||1R21CA241840-01A1 Interpret this number
||Demirci, F. Yesim
||University Of Pittsburgh At Pittsburgh
||Metabolomic and Mirna Profiling of Vitreous Humor in Uveal Melanoma
PROJECT SUMMARY / ABSTRACT
The uveal tract (iris, ciliary body, and choroid) of the eye contains melanocytes and can develop melanoma.
Although overall rare, accounting for about 5% of all melanomas, uveal melanoma (UM) represents the most
common primary intraocular cancer observed in adult population. UM is a highly aggressive cancer with a
strong propensity to metastasize, often to the liver. Currently, there is no effective therapy for metastatic UM,
which leads to death in less than a year in most cases. Ongoing clinical trials, however, provide some hope with
promising results for adjuvant therapy and better management of metastatic disease; hence effective
prognostication and optimal surveillance remain essential. A commercial prognostic test currently available for
UM involves gene expression profiling (GEP) of primary tumor samples, often obtained by fine-needle
aspiration biopsy prior to commonly used eye-preserving brachytherapy. GEP identifies two major prognostic
categories (class 1 with low and class 2 with high metastatic risk); however, patients with class 1 tumors may
still develop metastases. Moreover, because of well-known tumor biopsy-related issues/concerns, there
remains a need for a more accurate and tumor biopsy-free (biofluid-based) prognostic testing in primary UM.
Given that UM predominantly involves the choroid at posterior eye segment (~90%), the vitreous humor that fills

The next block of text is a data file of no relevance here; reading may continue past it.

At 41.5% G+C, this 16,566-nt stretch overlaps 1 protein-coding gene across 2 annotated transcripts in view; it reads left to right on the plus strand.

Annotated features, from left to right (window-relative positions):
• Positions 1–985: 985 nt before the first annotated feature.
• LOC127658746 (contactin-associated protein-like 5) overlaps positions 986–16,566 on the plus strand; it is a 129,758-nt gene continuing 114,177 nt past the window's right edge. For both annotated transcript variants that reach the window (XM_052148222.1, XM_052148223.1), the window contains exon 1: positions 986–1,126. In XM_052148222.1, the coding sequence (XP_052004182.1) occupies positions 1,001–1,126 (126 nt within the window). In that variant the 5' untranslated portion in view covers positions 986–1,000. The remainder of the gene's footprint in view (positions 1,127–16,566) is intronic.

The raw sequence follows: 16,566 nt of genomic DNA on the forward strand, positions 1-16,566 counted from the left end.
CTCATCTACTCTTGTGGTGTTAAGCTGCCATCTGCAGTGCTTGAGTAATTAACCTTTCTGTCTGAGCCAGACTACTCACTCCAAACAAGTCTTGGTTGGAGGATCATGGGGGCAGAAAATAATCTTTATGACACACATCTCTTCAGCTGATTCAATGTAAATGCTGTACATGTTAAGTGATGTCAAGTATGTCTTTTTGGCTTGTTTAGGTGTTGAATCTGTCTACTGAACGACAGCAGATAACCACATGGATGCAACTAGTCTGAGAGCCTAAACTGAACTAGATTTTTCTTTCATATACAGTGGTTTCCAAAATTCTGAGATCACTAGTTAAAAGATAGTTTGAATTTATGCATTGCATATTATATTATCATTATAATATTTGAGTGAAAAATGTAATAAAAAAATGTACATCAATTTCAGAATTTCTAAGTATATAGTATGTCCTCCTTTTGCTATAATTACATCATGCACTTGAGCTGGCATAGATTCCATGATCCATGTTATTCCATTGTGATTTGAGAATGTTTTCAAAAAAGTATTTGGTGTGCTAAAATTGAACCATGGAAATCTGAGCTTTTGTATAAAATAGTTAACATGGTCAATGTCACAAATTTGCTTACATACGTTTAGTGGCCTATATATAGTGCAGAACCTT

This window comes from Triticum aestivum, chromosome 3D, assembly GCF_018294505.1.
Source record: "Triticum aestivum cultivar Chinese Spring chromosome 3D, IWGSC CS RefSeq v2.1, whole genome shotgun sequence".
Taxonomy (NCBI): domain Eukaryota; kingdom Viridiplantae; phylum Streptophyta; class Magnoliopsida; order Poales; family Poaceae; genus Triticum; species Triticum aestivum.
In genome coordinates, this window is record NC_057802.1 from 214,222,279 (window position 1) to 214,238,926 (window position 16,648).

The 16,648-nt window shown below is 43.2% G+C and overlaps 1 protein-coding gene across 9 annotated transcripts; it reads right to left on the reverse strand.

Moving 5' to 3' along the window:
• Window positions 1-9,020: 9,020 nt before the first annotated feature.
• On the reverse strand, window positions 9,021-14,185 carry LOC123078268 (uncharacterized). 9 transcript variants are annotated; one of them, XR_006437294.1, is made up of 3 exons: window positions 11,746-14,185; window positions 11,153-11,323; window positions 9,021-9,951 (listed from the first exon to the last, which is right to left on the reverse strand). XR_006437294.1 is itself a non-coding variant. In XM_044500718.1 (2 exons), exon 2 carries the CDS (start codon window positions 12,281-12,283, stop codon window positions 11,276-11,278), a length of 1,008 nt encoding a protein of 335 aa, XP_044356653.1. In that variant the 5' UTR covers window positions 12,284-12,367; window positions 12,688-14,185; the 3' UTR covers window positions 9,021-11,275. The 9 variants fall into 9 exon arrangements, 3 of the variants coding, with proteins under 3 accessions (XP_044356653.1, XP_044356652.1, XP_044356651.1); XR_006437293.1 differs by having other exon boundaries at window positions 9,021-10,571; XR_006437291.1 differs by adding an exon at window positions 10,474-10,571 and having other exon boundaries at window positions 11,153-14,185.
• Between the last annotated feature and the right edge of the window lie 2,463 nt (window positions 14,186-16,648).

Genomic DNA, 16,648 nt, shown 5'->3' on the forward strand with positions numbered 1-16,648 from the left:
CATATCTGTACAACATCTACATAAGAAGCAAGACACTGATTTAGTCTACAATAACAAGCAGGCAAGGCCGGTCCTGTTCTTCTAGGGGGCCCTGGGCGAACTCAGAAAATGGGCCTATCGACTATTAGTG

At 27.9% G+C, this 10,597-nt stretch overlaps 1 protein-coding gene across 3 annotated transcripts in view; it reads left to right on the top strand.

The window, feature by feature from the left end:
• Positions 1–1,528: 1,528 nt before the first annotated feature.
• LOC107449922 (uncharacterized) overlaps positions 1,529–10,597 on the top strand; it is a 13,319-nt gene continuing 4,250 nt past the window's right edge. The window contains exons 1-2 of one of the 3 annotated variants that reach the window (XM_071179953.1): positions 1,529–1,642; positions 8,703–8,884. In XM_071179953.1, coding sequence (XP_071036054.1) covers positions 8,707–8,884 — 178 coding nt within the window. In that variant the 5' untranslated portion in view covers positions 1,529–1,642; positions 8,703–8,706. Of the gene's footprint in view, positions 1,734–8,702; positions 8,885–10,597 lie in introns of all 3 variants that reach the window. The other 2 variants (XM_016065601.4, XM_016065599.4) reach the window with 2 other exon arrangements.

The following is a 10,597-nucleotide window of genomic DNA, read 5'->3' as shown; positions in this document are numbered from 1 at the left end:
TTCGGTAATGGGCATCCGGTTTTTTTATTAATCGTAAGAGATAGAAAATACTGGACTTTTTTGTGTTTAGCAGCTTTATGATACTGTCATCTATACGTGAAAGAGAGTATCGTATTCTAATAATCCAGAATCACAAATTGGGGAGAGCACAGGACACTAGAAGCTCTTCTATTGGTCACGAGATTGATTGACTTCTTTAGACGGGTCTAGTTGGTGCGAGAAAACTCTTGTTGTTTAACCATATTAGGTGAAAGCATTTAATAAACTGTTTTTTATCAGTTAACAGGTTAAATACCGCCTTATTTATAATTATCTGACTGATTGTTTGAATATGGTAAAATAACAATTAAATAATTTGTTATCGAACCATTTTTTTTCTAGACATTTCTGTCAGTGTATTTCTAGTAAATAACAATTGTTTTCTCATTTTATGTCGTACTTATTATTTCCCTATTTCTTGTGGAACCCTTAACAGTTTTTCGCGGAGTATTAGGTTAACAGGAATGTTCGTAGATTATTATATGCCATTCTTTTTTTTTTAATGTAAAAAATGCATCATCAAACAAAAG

the posterior eye cavity, constitutes an excellent candidate for biofluid-based UM biomarker development.
Unlike the systemic fluids, which can be affected by multiple factors/conditions, the vitreous' composition
predominantly reflects/mirrors local eye environment. Cancer has the hallmarks of metabolomic and epigenetic
reprogramming and, in recent years, cancer-associated metabolic and epigenetic perturbations have emerged
as new potential biomarkers and therapeutic targets. To our knowledge, UM-related metabolomics studies are
lacking and vitreous miRNA studies are very limited. Considering the feasibility and potential clinical utility of
small molecule (metabolite and miRNA) profiling of biofluids, we propose to comprehensively examine the
vitreous metabolites and miRNAs in UM patients in order to investigate the potential utility of vitreous profiling to
distinguish different UM prognostic subtypes and utilize our findings to (i) advance our understanding of
molecular perturbations underlying the UM biology, (ii) unravel new potential biomarkers for future UM
prognostication improvement efforts, and (iii) uncover new therapeutic targets for future clinical interventions.
Our preliminary metabolomics data provide support for potential utility of vitreous profiling to distinguish
between UM subtypes and also implicate some new intriguing biological pathways/mechanisms. Hence, the
results of our study are expected to advance our knowledge of UM and serve as an essential first step towards
improving the UM diagnosis, prognostication, and management.